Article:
Steak Diane is the retro-cool steak you need in your life right now. This was the best steak I’ve had in a long while. I make and eat a lot of steaks, but for some reason I never thought to make Steak Diane. It blew me away with how good it was. It’s going to be in our weekly rotation for a long time.

If you love steak with mushroom sauce or peppercorn sauce, you’ll love Steak Diane. It’s hampered with a stodgy old name but it’s out of this world delicious and always impressive. It’s the perfect steak for a special occasion or a date night when you want to impress someone. There are no subtle flavors here. It’s smoky, mushroom-y, and deeply meaty. It’s just over the top everything, in a good way.

steak diane | www.iamafoodblog.com

The perfect special occasion steak

While many people adhere to the adage that steak only needs salt and pepper, there’s no denying that just salt and pepper can be expensive to pull off, especially for a special occasion. It shows off your cooking talent to cook the steak just right, but it’s also a large part just buying the most expensive steak you can afford.

For me personally, it’s also a little boring: I go to steak houses and bistros to experience what they can do with peppercorn, roquefort, compound butters, or stuff like that mystery sauce they serve at le Relais de L’Entrecôte, and I’d like to do the same when doing special occasion meals at home.

Steak Diane still lets you demonstrate your steak skills – the salting, peppering, deep crusty sear, getting that steak done just right – while also showing off a little with a super fast, super rich, super tasty sauce that’s way more than the sum of its parts, all in the 6-8 minutes it takes to get a steak up to rare.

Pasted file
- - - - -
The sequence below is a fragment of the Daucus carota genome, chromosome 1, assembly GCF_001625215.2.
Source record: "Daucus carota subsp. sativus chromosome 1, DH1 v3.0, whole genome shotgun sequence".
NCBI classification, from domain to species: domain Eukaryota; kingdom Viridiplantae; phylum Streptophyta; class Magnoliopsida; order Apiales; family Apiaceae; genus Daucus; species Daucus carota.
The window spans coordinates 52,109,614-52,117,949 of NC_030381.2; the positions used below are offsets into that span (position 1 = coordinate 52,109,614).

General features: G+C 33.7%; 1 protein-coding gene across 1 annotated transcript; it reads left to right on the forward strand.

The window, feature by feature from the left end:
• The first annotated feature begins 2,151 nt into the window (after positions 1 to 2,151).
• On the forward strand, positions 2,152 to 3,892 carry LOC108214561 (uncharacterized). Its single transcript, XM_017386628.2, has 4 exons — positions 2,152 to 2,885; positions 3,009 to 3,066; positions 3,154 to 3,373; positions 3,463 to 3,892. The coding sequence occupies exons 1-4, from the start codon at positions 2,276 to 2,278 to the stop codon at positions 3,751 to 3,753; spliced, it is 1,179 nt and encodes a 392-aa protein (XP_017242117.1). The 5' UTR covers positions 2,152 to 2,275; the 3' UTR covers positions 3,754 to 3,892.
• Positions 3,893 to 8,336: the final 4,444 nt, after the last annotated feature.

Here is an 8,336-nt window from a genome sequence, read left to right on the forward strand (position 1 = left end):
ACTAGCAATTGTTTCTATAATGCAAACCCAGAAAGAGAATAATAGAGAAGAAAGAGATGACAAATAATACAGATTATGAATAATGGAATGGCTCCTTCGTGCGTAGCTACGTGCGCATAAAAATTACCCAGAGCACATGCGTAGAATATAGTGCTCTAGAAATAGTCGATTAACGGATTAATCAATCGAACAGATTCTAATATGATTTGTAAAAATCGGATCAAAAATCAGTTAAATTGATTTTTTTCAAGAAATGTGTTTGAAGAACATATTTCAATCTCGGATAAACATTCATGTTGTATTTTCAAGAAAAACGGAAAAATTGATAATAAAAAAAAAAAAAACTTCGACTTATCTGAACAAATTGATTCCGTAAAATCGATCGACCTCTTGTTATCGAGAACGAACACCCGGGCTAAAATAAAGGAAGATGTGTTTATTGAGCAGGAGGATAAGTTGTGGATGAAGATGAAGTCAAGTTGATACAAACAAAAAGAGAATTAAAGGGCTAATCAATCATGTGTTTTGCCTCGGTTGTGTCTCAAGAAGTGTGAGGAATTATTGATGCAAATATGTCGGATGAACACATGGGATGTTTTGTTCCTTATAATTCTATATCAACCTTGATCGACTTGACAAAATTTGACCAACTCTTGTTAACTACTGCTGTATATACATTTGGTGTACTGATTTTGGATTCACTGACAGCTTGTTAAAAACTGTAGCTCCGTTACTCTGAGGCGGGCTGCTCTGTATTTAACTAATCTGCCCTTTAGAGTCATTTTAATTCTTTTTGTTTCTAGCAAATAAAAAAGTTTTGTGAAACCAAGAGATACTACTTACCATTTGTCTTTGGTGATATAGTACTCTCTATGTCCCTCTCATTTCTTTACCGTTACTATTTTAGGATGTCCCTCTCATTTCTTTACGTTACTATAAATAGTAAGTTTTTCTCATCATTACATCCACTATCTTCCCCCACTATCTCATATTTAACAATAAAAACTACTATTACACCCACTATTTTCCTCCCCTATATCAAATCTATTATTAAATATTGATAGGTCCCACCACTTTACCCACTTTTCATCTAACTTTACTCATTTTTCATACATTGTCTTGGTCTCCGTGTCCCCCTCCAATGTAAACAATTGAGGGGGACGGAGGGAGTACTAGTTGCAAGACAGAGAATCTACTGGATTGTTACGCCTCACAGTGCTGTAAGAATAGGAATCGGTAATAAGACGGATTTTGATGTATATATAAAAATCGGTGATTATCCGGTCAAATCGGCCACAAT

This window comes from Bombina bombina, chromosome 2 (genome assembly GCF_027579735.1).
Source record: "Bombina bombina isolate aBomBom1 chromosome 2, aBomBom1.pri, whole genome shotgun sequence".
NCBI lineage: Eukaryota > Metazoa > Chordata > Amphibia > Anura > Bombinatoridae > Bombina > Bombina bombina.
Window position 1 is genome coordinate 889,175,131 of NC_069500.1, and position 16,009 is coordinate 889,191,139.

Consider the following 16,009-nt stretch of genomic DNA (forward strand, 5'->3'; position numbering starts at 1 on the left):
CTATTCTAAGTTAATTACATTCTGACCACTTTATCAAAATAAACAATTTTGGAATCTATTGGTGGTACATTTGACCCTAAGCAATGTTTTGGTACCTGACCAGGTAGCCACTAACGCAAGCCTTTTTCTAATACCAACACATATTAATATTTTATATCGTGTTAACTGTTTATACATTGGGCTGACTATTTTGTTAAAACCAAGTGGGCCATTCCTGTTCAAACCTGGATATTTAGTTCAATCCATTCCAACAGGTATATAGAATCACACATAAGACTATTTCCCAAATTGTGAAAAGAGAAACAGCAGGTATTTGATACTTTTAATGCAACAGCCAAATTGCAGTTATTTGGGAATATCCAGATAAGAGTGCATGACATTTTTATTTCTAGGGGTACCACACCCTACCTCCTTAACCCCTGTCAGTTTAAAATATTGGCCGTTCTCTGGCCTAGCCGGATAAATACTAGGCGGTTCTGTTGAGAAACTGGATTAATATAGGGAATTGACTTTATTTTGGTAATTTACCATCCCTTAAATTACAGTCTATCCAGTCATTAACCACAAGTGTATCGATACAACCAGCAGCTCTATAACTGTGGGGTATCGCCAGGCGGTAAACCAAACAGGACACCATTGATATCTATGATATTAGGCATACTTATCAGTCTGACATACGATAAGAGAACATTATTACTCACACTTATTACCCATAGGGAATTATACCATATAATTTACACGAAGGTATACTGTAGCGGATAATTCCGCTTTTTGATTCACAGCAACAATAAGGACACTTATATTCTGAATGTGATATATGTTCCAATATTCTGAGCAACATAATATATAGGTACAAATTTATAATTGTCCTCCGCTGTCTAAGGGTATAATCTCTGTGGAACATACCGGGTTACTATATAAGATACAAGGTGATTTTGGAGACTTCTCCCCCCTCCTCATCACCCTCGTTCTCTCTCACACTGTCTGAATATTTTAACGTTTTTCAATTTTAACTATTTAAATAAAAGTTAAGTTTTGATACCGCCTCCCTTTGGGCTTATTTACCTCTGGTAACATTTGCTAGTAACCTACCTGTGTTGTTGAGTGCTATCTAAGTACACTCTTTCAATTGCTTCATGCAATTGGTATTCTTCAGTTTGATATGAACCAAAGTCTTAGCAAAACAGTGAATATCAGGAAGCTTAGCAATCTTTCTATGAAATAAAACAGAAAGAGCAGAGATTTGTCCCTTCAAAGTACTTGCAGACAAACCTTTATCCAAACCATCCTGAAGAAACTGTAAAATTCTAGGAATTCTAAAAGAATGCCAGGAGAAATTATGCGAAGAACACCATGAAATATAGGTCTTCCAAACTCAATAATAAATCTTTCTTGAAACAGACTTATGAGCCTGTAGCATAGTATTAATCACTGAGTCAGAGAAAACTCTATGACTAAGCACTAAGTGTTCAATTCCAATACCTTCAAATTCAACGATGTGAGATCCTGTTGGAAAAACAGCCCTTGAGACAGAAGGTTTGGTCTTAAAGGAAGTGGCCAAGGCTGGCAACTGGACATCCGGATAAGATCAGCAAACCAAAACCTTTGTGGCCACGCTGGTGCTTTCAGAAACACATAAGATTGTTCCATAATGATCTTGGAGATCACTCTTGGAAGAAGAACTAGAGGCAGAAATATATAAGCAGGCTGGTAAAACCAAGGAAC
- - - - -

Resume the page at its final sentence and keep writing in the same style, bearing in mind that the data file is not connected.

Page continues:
steak done rare | www.iamafoodblog.com

What is Steak Diane

Steak Diane is a rich cream-based steak sauce made in the pan with mushrooms, cognac, cream, beef stock, and shallots. It was a popular fine dining tableside preparation back in the 1940s to 1960s era, when fine dining meant “French/continental” and captains and lots of snootiness. The waiter would roll out a cart with all the components needed and prepare the dish right in front of you, as a show, with a final flourishing flambé that always got the attention of the room. It was like the OG Chili’s sizzling fajita.

How to make Steak Diane

  1. Temper your steak and prep your aromatics and sauces.
  2. Sear your steak on each side for 2 minutes, then transfer to a pre-heated 425ºF oven.
  3. Make the pan sauce: add mushrooms and shallots, then butter, thyme, and garlic.
  4. Add cognac. Flambé, if you want to (more on that below).
  5. Add cream, Worcestershire, Dijon, and beef stock.
  6. Top the steak with the sauce and enjoy!

steak diane in a cast iron pan | www.iamafoodblog.com

The best cut of steak for Steak Diane

Steak Diane is a pretty rich sauce, so there’s no need to waste money on a high dollar thick-cut steak or perfect A5 wagyu. But you also can’t go bargain basement because the tough chew isn’t going to go well with that sauce. It meshes best with a tender and slightly thicker cut of meat. My best bet is a middle of the road average priced ribeye or NY strip, or a nicer sirloin.

seasoning steak | www.iamafoodblog.com

To flatten or not to flatten

Steak Diane was originally prepared tableside, so the traditional preparation required tenderizing the steak to flatten it. Flattening the steak allowed the waiter or chef to cook the steak to the desired doneness (which was almost always medium or higher back then) quickly and without an oven.

Just for fun, I tried flattening the steak, though with a rolling pin, since we don’t own a meat hammer. The end result was a steak that wasn’t all that much more tender and way less satisfying to eat. I think our modern palate is too used to thicker steaks to appreciate 1/4″ thick cuts of beef these days. I don’t think flattening is a good idea.